So, onto problem number two. Eldest daughter. I love her to bits but I had a feeling that she would be overly explicit with regard to what she wanted for her first set of wheels. My mind went like this… New car (fat chance, my budget all in with insurance was only £2000), Bling (Mercedes, BMW…err, not on my watch), Pink with mirror flake paint (you kidding? This thing has to sit outside my house…) and kick ass stereo (again, no, I want her to appreciate the sound of a car, identify noises and possible problems by ear, hear emergency services coming up behind her and so on).

lplate-300x300Problem number three? Insurance. We’re based in the UK so insurance is a big (financial) deal. I had heard horror stories talk about first time drivers costing as much as £4000 for the first year (admittedly for chaps – girls are apparently less risk. Little do insurance companies know…only kidding Mr Insurance Man). Anyway, insurance costs are crazy so this was a major consideration.

So, the day of the discussion was upon us. It was the weekend. I had walked down to my local Pub at lunch time to have a pint of my favourite Ale (a pint of ‘Sheredrop’ if you are asking) and then returned home.  That evening I opened a bottle of Merlot, poured a glass for my wife and a larger one for me. I thought I might need it. I went through in my head the ‘fallout’ scenario if the eldest ‘kicked off’ about the available choices I was about to propose. Unfair I realise but I was scared – very scared. She wants a Ferrari and I was thinking Austin Allegro….

hot-pink-ferrari-458-italia-girl-driving                           allegro

So, there we were. Sat in the lounge. Eldest sat on the sofa with her mobile phone in hand. Me on the opposite sofa, wine in hand sweating profusely. This could get messy.

So young lady, your first car beckons. I promised you one on your 17th birthday…so before dad kicks off on his ideal list of possible cars what are you thinking of?  What, in an ideal world, would you like?

Well papa, it must be red, or white or black”.  “Fine” I replied. So far so good. “And what else?” I asked nervously.

Don’t mind” she replied. Silence. Could I believe my ears? Red? That’s it? God I love this kid…

Er, okay…do you want to see the list of cars I have made…?” She came over and sat next to me. I had a folder on my Mac with some photos of the cars I was looking at. We had a browse.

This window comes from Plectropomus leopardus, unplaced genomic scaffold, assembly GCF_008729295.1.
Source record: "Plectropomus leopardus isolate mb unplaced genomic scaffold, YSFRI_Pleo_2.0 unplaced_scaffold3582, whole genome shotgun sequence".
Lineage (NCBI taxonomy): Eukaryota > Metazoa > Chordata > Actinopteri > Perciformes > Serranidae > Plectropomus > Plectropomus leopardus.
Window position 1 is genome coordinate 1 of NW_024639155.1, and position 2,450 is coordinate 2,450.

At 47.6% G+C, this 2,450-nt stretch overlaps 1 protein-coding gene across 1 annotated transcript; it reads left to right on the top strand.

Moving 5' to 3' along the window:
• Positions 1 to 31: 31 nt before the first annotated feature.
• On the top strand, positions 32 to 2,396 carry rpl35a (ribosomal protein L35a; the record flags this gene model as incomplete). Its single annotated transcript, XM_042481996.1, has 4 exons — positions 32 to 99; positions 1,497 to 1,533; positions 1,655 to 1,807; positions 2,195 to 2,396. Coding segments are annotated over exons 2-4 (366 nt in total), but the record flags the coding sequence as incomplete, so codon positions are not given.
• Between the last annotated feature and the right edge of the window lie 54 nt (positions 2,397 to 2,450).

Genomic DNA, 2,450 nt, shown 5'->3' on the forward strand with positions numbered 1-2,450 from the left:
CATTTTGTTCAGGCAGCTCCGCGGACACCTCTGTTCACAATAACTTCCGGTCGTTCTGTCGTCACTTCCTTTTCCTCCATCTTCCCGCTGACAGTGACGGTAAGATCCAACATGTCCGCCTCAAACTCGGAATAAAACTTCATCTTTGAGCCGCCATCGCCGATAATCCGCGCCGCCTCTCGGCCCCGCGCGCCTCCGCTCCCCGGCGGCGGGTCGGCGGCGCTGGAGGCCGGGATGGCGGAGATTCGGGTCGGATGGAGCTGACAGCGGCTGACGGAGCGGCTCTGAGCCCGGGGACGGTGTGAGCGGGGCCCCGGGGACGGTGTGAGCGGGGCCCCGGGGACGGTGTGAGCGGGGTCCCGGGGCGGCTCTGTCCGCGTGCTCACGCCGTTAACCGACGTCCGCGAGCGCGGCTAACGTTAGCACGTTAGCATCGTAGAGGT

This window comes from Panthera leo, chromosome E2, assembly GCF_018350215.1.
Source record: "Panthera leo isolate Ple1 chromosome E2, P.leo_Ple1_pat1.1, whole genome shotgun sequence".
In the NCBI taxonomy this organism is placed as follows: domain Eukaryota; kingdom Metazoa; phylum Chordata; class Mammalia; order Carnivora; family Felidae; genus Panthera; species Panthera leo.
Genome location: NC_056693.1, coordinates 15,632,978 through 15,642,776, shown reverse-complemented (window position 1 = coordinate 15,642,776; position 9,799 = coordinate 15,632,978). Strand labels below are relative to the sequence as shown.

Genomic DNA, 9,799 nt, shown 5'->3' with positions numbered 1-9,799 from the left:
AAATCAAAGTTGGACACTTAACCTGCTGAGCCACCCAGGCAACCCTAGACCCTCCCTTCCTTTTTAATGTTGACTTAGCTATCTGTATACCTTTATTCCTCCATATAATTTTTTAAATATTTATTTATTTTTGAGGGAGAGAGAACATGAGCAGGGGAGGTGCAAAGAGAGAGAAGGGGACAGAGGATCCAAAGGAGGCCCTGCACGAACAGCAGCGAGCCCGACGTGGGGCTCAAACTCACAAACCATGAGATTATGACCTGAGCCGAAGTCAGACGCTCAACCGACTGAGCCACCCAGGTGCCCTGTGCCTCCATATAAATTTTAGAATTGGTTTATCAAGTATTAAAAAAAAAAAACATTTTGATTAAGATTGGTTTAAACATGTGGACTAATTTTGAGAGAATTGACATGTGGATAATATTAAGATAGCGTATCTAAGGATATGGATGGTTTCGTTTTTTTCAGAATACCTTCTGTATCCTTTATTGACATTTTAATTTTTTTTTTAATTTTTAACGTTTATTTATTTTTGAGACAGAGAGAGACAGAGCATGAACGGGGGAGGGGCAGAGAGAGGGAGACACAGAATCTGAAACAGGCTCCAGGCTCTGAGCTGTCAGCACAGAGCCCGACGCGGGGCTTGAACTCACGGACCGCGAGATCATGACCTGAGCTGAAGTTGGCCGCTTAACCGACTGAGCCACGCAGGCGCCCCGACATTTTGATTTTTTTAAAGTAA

Now, as I said earlier, I am a petrol head at heart. I knew what I wanted in an ideal world for my girl. I was not worried about high mileages providing there was a full service history with it. It probably had to be Japanese with a 1.0 litre engine, chain driven ideally, and with five doors (cheaper to ensure you know). A car club presence would be good (again, cheaper car insurance) and ideally it would be devoid of most electric things – less to fiddle with and less to go wrong. Not ‘slammed’ and not ‘tuned’.


I showed her my list all from around mid 1990’s to early 2000’s; Subaru Justy, Suzuki Swift, Daihatsu charade, Nissan Micra (K11 model) and a VW Lupo (the only non-Japanese offering).

“I like those” she said pointing at the Lupo and the Micra (the Micra I must say was my favourite choice from the start – a cracking little car). We chatted and I managed to steer her away from the Lupo simply because it only had three doors (and the general electrics, door locking and windows on them are prone to expensive repairs).

So, there we were. In ten minutes we were on the same page. I was gob smacked. Eldest was smiling…she thought the Micra was cute and retro. Result. I downed my glass of red and hit eBay, autotrader and the classifieds.

A stroke of luck – I stumbled across a red, 1997 1.0 Micra at a car specialist about 15 minutes away. 121,000 miles with full service history and local ownership since new. Gave them a call and arranged to go and see it the following day. A deal was done there and then after the test drive. My daughter was over the moon and dad was a very happy chappy. Car is pictured below.

Alexias car$(KGrHqVHJFQFHZM7fTljBR6TRfE2J!~~60_12

As a footnote the car was for sale at a fantastic local dealer specialising in all sorts of cars from Ferraris to Red, Nissan Micras. They were easy to deal with, very friendly (even replaced the original radio-cassette with a nice upgrade CD player unit) and I wholeheartedly recommend them to anyone looking for a car in the Surrey Hills/West Sussex area (between Guildford and Horsham). Give Ollie or Taylor a call at O.Davis Cars if you fancy a look. Their website with contact details is at: